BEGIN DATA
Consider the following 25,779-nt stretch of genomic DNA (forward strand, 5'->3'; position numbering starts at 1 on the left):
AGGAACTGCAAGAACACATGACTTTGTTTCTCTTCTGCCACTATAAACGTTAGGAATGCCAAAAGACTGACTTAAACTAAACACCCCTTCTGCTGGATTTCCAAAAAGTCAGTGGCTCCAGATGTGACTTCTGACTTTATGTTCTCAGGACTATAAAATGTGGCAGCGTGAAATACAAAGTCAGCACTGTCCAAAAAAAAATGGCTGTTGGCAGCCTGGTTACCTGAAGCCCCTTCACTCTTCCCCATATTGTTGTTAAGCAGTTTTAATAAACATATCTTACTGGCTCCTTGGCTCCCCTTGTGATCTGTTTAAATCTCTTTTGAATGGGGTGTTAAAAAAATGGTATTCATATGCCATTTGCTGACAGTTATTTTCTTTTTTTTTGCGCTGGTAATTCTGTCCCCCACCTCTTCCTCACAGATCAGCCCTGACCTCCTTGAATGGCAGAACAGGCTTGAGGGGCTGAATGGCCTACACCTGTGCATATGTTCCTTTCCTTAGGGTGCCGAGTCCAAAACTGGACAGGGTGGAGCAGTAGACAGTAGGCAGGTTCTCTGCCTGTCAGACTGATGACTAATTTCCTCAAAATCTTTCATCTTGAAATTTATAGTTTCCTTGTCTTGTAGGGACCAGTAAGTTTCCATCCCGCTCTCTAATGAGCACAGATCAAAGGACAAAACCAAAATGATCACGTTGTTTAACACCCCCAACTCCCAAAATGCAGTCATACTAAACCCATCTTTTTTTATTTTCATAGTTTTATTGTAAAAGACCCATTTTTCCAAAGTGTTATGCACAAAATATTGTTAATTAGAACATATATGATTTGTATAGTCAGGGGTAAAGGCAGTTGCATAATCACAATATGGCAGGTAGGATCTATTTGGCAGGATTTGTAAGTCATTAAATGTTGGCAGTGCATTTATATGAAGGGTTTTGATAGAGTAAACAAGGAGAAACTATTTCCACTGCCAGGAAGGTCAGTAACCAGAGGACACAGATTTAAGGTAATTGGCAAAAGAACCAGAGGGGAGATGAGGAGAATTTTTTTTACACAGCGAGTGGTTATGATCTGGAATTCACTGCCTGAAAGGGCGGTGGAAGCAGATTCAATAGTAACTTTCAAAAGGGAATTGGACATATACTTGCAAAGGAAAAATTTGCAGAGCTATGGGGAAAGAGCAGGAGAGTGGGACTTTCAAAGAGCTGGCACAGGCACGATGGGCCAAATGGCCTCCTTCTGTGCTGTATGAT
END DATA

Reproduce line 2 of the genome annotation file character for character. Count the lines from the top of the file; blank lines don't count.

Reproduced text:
AGGAACTGCAAGAACACATGACTTTGTTTCTCTTCTGCCACTATAAACGTTAGGAATGCCAAAAGACTGACTTAAACTAAACACCCCTTCTGCTGGATTTCCAAAAAGTCAGTGGCTCCAGATGTGACTTCTGACTTTATGTTCTCAGGACTATAAAATGTGGCAGCGTGAAATACAAAGTCAGCACTGTCCAAAAAAAAATGGCTGTTGGCAGCCTGGTTACCTGAAGCCCCTTCACTCTTCCCCATATTGTTGTTAAGCAGTTTTAATAAACATATCTTACTGGCTCCTTGGCTCCCCTTGTGATCTGTTTAAATCTCTTTTGAATGGGGTGTTAAAAAAATGGTATTCATATGCCATTTGCTGACAGTTATTTTCTTTTTTTTTGCGCTGGTAATTCTGTCCCCCACCTCTTCCTCACAGATCAGCCCTGACCTCCTTGAATGGCAGAACAGGCTTGAGGGGCTGAATGGCCTACACCTGTGCATATGTTCCTTTCCTTAGGGTGCCGAGTCCAAAACTGGACAGGGTGGAGCAGTAGACAGTAGGCAGGTTCTCTGCCTGTCAGACTGATGACTAATTTCCTCAAAATCTTTCATCTTGAAATTTATAGTTTCCTTGTCTTGTAGGGACCAGTAAGTTTCCATCCCGCTCTCTAATGAGCACAGATCAAAGGACAAAACCAAAATGATCACGTTGTTTAACACCCCCAACTCCCAAAATGCAGTCATACTAAACCCATCTTTTTTTATTTTCATAGTTTTATTGTAAAAGACCCATTTTTCCAAAGTGTTATGCACAAAATATTGTTAATTAGAACATATATGATTTGTATAGTCAGGGGTAAAGGCAGTTGCATAATCACAATATGGCAGGTAGGATCTATTTGGCAGGATTTGTAAGTCATTAAATGTTGGCAGTGCATTTATATGAAGGGTTTTGATAGAGTAAACAAGGAGAAACTATTTCCACTGCCAGGAAGGTCAGTAACCAGAGGACACAGATTTAAGGTAATTGGCAAAAGAACCAGAGGGGAGATGAGGAGAATTTTTTTTACACAGCGAGTGGTTATGATCTGGAATTCACTGCCTGAAAGGGCGGTGGAAGCAGATTCAATAGTAACTTTCAAAAGGGAATTGGACATATACTTGCAAAGGAAAAATTTGCAGAGCTATGGGGAAAGAGCAGGAGAGTGGGACTTTCAAAGAGCTGGCACAGGCACGATGGGCCAAATGGCCTCCTTCTGTGCTGTATGAT